With Miami set to start Chris Bosh at the 5 this season, James will be sure to play even more time at the 4.

Even with the signing of the 6'10" Rashard Lewis, the Heat still aren't sure on how he should be used without first knowing how effective he is on the defensive end. On this team, everything comes down to defense—and if you can turn defense into offense, then you're going to find minutes in the rotation.

Lewis hasn't played consistently over the past two seasons, so Miami will experiment with him at the 3 and 4 in order to see where he is better suited. If Lewis is better suited at the 4, then we may end up seeing James' minutes there diminish. However, it's unlikely with James' defense playing such a significant factor in that type of decision-making.

Let's not think of the 14th and 15th players as impact players. Even if one of the spots ends up filled by a 6'11" center in Mickell Gladness, the Heat would much rather have James or Battier on the floor playing at the 4 rather than a 14th or 15th man playing at the 5.

Miami won't have James spent by the end of the regular season, so it's more than likely that we'll see more Lewis, Bosh, Udonis Haslem and Joel Anthony at the 4. Not until the postseason will you begin to see James take on players like David West and Kevin Garnett that come with the responsibility of being your team's franchise player and leading them to a title.

He's even spent time playing as the team's shooting guard, going as far as being the recipient of a pick-and-pop. Whichever position the Heat coaching staff feels James is most effective at and benefits the team, he will play that position, including the 2.

LeBron's played point guard enough to already know the story. James has exceptional ball-handling skills for someone his size, has the quick, agile feet to keep up with smaller players and the wide body to keep his assignment in front of him. On the offensive end, he has the mindset of Magic Johnson—utilizing his physical attributes to make his teammates better.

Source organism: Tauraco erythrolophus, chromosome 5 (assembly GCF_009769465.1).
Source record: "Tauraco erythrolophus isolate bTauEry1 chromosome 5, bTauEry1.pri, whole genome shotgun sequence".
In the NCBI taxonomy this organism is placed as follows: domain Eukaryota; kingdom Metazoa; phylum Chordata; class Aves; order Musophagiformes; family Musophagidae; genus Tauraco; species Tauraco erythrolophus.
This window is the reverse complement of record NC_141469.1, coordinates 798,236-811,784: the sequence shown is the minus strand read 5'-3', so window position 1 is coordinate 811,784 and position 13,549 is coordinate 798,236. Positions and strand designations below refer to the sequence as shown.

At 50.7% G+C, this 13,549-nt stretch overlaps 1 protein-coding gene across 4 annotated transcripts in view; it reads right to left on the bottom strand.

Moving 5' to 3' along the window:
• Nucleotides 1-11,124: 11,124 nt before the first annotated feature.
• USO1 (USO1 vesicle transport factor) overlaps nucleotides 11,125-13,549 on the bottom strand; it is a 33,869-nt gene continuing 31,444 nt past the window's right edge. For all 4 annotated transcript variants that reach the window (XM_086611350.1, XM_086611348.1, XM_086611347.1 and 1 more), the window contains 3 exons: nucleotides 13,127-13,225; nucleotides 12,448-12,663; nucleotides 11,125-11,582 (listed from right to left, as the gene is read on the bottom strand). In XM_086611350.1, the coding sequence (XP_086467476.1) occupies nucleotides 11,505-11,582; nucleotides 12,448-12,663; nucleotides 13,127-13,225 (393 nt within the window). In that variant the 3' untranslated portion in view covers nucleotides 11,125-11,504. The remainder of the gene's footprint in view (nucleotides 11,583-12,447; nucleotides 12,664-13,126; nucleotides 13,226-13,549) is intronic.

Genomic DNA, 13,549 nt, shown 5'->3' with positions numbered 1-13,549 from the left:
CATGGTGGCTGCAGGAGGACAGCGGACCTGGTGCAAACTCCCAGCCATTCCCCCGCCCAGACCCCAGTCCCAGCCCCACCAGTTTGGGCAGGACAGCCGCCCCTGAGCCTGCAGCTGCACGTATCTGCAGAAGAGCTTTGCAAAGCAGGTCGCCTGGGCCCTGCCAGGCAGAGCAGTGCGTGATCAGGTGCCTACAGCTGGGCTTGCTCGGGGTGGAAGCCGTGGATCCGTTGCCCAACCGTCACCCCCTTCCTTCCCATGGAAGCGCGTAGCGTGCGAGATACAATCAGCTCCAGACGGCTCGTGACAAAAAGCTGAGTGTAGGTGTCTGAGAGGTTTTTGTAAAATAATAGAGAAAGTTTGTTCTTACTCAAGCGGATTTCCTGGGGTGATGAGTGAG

James could average far more than 30 points per game if he had the mindset of the traditional small forward. However, he is always looking for the best available scoring option and he may end up passing to teammates who have an easier shot rather than taking a more difficult shot on his own.

Instead of averaging, say, 35 points and four assists per, he'd prefer to average 30 points and nine assists. It explains why he has such success at playing the point. With the type of mentality to defer to your teammates who have the better shot, James excels in his game as an all-around threat.

Even though James' jumper hasn't shown consistency, defenders still must apply pressure because of how well he can see the floor.

It causes the opposition's entire defense to focus solely on him, which results in James averaging nearly nine assists for an entire season. James only spent one season officially starting at point guard, but he had years of experience running the point because the ball was usually in his hands.

Adding the post game has only opened up new doors when it comes to playing every position on the floor.

Not only can James take smaller defenders, as well as those equal in size, and render them useless, but he also finds a new outlet to expand his role as the team's point guard. Seen specifically in Game 5 against Oklahoma City, James' ability to attract double-teams allows his teammates to get open for easy cuts to the basket and get open along the perimeter.

On 14 three-pointers by the Heat in that game, James assisted on nine of them; he finished with 13 for the night. It can only make you think how dangerous this team is going to be when they have Ray Allen on the same floor with a player who can pass just as well as any point guard and requires a double-team in order to limit his chances.

Preseason for the Heat starts October 7th against Atlanta just in case you forgot.